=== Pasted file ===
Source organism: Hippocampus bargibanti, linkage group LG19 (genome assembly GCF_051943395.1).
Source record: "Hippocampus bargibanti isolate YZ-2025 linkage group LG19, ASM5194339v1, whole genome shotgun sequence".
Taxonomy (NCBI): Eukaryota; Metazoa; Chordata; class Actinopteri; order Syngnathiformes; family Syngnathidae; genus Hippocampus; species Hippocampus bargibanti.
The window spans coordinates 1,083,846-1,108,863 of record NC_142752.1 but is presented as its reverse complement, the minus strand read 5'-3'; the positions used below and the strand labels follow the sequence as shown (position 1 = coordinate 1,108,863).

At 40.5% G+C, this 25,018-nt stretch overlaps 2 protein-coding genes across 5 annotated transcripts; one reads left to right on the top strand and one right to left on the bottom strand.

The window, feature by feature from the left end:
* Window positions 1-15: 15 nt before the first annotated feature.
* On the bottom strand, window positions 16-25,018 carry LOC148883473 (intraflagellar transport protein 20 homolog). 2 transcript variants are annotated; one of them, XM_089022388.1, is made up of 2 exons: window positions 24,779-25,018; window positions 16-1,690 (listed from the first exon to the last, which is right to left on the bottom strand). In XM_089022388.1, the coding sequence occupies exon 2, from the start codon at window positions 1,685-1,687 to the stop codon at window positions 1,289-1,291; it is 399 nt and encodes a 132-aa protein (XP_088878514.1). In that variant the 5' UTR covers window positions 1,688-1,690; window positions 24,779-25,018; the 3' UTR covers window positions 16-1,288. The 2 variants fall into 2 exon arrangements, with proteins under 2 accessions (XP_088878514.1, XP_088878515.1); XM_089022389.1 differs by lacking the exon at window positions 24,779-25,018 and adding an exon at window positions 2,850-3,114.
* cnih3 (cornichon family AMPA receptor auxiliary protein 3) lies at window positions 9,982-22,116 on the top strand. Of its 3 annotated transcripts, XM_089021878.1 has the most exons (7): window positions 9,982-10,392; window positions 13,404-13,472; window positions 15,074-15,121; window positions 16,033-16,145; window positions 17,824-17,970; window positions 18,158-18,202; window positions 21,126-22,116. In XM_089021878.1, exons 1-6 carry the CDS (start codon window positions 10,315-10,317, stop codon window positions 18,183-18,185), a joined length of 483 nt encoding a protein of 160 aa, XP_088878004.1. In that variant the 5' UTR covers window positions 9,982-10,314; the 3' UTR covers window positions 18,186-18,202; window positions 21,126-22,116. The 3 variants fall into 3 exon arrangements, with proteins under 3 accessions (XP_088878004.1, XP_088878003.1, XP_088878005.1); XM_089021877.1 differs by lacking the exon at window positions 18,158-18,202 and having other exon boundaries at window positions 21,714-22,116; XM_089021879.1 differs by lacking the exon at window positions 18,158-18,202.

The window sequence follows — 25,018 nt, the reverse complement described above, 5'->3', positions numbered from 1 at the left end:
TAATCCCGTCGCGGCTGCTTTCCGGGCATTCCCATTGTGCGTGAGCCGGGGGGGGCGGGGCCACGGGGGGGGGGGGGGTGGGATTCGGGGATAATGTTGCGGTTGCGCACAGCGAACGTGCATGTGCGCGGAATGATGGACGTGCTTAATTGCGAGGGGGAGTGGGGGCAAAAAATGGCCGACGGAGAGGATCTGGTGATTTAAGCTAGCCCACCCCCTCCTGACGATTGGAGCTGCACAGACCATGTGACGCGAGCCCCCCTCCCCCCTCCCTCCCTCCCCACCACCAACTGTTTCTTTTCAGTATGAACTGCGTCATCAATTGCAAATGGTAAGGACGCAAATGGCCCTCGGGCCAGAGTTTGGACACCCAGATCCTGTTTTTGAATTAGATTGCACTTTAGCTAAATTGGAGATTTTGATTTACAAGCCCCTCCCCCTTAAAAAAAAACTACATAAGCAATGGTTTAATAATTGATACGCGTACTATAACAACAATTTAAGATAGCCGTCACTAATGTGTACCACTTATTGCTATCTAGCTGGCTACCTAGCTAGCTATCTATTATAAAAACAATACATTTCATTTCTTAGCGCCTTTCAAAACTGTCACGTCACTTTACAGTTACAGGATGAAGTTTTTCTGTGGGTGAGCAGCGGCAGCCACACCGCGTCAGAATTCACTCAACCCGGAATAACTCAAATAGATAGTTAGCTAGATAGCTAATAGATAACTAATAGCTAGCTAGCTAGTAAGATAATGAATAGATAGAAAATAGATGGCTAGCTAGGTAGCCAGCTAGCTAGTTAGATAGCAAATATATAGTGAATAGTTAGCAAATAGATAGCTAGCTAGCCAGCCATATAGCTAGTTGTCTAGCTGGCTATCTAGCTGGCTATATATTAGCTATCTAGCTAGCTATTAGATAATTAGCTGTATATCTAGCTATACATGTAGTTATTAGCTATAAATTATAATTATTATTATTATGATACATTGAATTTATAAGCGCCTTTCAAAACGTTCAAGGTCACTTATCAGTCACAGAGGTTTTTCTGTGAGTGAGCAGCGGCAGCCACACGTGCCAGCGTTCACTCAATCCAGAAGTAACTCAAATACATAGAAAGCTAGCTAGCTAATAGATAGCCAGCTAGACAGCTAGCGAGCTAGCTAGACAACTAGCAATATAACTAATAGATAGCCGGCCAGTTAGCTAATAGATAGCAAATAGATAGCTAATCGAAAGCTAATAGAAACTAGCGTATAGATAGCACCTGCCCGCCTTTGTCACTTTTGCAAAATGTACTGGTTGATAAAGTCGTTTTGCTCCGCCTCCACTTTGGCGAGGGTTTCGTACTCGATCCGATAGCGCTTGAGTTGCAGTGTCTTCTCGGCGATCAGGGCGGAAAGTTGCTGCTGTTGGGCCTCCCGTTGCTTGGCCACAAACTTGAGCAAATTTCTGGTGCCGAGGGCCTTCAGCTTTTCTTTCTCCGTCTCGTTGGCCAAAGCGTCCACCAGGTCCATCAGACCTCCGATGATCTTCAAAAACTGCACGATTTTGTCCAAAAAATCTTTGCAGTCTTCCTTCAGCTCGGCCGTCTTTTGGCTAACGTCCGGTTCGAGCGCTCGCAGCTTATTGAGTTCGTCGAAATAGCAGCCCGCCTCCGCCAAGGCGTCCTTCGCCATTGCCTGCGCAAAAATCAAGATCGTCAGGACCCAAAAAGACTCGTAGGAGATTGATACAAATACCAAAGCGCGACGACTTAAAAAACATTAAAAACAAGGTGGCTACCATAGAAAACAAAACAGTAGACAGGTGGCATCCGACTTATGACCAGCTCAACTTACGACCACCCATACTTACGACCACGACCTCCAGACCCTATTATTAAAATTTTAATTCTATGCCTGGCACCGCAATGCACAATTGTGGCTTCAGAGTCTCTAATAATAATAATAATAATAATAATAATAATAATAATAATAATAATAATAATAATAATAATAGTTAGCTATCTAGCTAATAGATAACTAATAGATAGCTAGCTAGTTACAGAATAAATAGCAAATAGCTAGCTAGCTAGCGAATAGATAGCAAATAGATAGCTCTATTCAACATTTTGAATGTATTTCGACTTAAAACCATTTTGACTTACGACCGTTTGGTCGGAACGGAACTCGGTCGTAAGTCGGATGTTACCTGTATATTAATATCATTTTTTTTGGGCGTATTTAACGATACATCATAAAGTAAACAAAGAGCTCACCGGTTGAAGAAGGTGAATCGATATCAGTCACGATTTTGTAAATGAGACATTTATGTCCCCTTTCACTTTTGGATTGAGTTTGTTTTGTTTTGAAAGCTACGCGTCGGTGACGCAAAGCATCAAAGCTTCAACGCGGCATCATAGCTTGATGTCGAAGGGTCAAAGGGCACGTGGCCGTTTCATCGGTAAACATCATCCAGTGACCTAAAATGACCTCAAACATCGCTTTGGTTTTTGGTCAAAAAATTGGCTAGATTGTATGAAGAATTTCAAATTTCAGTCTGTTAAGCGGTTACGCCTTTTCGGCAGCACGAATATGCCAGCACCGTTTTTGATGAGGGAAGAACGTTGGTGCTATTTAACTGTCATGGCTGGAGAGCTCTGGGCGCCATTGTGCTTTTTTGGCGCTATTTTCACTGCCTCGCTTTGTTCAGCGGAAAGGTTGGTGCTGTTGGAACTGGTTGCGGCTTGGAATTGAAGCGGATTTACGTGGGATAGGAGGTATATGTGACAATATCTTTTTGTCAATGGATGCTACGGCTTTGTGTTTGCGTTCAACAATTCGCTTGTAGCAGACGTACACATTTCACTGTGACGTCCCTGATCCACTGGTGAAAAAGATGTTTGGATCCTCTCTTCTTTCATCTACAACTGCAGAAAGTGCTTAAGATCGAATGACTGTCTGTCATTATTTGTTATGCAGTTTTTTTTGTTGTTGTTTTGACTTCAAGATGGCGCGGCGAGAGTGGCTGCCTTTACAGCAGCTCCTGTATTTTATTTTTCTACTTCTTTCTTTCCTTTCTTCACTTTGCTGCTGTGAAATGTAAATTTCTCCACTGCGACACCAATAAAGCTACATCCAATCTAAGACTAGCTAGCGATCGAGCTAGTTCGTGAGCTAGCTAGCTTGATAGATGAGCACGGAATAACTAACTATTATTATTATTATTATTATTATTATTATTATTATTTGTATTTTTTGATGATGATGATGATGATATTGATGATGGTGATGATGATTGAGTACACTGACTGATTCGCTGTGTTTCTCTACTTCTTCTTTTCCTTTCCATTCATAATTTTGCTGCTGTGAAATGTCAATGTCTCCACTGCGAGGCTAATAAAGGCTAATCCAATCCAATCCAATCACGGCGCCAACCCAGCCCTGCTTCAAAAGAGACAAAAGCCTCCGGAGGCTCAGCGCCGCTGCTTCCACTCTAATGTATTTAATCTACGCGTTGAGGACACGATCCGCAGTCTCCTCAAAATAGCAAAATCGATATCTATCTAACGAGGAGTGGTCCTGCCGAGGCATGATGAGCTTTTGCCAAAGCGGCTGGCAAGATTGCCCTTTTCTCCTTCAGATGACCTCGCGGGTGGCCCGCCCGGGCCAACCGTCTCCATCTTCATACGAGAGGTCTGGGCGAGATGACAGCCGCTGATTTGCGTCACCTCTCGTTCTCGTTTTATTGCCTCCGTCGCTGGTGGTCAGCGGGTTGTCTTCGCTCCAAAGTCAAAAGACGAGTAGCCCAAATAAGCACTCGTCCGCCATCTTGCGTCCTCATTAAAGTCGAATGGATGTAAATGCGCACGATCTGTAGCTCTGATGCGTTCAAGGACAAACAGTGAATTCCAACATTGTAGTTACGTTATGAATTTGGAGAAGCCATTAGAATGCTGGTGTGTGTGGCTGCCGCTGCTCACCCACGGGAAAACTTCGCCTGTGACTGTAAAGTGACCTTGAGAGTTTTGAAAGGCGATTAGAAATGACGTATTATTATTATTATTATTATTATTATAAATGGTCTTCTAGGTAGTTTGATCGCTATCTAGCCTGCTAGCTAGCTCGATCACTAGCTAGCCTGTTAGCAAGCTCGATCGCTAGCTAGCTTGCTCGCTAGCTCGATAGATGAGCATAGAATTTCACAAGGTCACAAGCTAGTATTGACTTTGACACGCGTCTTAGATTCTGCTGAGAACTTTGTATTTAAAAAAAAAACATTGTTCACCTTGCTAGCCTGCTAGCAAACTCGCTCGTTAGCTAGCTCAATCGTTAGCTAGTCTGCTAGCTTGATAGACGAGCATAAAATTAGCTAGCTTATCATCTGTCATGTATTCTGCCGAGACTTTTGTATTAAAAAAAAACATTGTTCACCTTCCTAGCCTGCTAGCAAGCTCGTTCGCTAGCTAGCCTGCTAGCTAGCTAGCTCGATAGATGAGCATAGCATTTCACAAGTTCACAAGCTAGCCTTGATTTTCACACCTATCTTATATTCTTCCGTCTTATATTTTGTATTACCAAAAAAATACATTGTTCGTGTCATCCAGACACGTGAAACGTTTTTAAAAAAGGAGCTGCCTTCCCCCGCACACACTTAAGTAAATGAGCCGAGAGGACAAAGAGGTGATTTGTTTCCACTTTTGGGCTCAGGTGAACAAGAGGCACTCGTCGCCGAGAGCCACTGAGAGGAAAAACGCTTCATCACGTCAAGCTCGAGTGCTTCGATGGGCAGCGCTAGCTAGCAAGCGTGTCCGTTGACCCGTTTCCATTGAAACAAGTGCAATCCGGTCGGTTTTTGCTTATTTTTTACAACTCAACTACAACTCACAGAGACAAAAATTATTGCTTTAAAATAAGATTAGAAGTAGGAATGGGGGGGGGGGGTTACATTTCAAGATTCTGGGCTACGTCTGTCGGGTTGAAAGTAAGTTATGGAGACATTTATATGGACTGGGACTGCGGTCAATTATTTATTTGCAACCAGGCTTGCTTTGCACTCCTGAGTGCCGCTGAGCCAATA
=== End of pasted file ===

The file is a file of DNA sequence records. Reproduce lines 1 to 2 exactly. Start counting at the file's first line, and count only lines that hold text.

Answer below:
Source organism: Hippocampus bargibanti, linkage group LG19 (genome assembly GCF_051943395.1).
Source record: "Hippocampus bargibanti isolate YZ-2025 linkage group LG19, ASM5194339v1, whole genome shotgun sequence".